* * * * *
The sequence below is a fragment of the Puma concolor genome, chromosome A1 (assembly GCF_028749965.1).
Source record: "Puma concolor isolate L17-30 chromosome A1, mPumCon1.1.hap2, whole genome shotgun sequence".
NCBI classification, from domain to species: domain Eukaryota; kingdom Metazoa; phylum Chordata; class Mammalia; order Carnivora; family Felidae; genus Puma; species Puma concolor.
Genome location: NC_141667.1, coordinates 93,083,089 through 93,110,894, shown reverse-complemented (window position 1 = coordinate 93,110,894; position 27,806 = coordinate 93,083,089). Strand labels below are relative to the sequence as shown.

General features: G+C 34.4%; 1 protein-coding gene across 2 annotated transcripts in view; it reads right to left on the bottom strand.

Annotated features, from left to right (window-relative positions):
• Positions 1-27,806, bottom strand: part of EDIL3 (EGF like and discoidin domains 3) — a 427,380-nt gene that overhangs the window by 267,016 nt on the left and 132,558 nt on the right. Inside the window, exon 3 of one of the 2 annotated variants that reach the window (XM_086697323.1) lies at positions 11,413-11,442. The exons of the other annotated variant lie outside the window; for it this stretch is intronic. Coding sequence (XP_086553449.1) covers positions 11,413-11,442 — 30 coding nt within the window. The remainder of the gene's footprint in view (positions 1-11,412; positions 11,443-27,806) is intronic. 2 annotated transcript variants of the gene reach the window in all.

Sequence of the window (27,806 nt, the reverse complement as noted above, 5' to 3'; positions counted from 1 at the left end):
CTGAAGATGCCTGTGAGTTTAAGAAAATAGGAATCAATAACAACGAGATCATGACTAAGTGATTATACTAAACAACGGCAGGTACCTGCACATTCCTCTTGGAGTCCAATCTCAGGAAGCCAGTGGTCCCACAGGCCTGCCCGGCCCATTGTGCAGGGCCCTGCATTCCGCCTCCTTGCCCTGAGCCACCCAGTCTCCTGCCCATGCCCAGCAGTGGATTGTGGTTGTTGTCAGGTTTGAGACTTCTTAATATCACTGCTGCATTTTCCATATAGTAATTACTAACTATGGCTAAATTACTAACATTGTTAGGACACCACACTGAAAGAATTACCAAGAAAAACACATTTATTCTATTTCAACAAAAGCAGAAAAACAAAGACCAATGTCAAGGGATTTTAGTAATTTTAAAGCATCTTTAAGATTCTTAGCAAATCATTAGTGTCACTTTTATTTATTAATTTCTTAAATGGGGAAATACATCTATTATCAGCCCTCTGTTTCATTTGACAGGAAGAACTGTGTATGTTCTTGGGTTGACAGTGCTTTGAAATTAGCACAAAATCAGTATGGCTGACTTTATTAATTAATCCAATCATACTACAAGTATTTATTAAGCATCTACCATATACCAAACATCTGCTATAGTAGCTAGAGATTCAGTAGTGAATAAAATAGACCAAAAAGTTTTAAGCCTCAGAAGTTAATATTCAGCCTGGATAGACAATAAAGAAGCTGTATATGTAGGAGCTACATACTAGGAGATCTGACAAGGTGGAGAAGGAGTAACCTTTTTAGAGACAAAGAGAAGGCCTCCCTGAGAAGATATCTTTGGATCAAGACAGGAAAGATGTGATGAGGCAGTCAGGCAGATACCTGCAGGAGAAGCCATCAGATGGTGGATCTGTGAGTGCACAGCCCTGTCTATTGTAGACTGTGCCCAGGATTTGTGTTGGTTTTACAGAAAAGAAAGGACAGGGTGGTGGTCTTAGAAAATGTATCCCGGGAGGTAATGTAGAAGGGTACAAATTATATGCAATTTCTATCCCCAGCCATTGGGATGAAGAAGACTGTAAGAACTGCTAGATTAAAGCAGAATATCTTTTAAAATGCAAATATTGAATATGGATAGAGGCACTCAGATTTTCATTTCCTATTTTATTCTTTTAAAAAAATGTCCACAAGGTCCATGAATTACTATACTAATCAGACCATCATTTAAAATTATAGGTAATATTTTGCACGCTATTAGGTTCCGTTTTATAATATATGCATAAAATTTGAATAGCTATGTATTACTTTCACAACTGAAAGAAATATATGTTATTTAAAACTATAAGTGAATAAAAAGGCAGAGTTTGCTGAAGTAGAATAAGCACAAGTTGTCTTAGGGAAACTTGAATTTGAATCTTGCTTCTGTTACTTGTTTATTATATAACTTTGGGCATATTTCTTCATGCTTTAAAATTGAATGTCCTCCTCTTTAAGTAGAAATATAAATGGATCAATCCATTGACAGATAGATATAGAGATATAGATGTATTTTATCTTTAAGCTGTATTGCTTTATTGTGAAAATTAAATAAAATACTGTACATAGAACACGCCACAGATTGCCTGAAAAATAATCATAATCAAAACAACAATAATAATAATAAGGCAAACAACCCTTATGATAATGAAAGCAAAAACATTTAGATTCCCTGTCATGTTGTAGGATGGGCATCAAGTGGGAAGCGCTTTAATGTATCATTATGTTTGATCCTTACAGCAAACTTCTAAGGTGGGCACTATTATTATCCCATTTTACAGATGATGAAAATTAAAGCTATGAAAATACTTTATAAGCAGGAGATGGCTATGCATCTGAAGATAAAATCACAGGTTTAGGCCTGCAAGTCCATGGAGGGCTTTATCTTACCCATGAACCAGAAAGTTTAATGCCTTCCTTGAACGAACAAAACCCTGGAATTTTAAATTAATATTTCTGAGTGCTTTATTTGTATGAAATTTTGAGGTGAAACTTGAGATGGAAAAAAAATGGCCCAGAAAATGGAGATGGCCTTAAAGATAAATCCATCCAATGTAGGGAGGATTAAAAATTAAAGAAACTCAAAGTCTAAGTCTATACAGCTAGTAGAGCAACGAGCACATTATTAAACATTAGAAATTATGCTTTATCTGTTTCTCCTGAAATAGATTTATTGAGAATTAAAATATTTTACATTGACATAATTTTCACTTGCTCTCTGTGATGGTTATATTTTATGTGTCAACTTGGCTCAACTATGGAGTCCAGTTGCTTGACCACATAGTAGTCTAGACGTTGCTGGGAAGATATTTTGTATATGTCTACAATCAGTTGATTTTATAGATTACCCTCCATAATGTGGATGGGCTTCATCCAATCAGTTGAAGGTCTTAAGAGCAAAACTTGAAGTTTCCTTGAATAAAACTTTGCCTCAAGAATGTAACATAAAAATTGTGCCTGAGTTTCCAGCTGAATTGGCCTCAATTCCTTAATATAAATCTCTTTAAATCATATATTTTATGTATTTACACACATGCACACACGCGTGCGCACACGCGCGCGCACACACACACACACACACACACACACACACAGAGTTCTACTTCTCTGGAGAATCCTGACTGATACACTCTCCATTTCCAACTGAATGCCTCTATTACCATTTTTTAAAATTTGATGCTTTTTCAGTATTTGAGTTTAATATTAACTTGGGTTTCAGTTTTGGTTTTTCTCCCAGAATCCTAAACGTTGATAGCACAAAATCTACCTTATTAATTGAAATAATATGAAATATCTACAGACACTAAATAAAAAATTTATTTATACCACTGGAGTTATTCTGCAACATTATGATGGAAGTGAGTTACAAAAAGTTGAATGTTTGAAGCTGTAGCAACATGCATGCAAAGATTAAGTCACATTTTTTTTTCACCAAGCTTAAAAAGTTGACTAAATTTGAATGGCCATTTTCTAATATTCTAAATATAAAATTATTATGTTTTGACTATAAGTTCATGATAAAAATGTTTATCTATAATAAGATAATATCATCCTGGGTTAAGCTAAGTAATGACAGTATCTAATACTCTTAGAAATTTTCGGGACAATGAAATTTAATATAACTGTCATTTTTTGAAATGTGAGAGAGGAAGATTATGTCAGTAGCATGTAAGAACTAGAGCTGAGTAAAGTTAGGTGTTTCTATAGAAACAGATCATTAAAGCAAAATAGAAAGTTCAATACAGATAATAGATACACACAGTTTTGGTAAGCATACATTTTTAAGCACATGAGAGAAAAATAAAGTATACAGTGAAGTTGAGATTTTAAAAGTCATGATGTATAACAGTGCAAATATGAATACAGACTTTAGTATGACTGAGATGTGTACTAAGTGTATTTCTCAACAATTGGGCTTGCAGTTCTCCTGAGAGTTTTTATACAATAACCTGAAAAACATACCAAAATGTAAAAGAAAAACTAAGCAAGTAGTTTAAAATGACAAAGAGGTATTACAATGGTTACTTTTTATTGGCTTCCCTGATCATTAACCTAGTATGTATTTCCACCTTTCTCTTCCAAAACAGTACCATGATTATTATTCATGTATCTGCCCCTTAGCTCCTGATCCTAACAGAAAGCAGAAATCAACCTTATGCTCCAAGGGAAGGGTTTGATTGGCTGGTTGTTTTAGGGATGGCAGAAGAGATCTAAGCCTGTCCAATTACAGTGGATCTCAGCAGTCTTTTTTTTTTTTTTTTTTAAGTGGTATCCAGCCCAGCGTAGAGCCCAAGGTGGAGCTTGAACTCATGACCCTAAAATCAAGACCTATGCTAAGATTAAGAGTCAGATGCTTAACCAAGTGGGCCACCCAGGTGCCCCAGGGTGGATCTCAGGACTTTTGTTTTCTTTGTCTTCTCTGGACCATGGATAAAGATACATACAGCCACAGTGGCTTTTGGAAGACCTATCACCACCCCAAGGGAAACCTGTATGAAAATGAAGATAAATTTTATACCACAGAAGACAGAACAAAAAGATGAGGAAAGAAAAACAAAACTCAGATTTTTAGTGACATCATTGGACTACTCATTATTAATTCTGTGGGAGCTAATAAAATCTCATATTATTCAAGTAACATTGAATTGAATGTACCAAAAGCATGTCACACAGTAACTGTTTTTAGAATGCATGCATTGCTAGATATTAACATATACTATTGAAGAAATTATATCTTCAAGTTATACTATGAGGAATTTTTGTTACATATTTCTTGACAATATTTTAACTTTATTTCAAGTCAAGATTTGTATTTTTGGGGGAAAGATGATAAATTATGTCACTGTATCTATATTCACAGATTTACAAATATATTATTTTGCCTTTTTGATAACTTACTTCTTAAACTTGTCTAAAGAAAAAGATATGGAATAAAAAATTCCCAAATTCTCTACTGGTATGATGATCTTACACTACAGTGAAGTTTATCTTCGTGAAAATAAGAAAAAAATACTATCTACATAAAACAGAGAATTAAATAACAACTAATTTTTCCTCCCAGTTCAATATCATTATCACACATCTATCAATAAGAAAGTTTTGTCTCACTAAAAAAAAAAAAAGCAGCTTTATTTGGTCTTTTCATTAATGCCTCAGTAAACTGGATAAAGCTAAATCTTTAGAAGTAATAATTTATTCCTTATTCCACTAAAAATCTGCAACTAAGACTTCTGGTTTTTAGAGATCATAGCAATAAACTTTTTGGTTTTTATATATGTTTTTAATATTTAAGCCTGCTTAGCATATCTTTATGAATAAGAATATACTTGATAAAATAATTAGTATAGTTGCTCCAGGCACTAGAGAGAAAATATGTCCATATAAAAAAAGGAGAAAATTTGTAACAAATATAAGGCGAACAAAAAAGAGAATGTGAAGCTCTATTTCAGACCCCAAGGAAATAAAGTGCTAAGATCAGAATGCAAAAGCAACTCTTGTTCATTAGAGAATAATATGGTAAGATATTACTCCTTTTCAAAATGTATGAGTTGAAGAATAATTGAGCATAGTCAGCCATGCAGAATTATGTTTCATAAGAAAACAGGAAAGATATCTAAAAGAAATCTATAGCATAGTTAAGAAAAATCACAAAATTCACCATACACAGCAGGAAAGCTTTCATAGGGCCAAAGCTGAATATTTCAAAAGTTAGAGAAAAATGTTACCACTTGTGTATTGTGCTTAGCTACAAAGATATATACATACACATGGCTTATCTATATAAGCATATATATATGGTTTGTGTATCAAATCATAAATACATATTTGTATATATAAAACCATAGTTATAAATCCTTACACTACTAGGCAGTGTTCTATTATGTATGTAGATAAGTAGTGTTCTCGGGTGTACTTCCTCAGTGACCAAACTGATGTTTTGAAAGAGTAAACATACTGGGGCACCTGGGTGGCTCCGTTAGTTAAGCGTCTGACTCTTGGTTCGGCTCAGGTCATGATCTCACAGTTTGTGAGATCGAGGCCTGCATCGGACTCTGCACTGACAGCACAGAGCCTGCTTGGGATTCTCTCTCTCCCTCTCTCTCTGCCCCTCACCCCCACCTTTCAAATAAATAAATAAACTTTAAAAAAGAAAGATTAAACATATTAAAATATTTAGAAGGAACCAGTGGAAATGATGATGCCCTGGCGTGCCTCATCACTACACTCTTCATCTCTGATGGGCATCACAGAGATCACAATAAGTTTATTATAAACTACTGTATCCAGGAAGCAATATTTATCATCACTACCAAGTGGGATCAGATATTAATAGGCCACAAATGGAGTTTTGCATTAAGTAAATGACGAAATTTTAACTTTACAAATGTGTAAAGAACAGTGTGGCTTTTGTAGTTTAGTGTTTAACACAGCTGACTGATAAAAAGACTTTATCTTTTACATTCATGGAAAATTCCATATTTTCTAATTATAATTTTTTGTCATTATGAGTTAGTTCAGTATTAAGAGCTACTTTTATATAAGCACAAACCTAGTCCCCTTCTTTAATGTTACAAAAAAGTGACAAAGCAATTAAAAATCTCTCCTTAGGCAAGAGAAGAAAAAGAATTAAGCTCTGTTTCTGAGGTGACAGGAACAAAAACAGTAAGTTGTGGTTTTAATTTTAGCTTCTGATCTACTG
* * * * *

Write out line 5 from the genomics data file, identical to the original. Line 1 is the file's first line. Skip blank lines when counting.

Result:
General features: G+C 34.4%; 1 protein-coding gene across 2 annotated transcripts in view; it reads right to left on the bottom strand.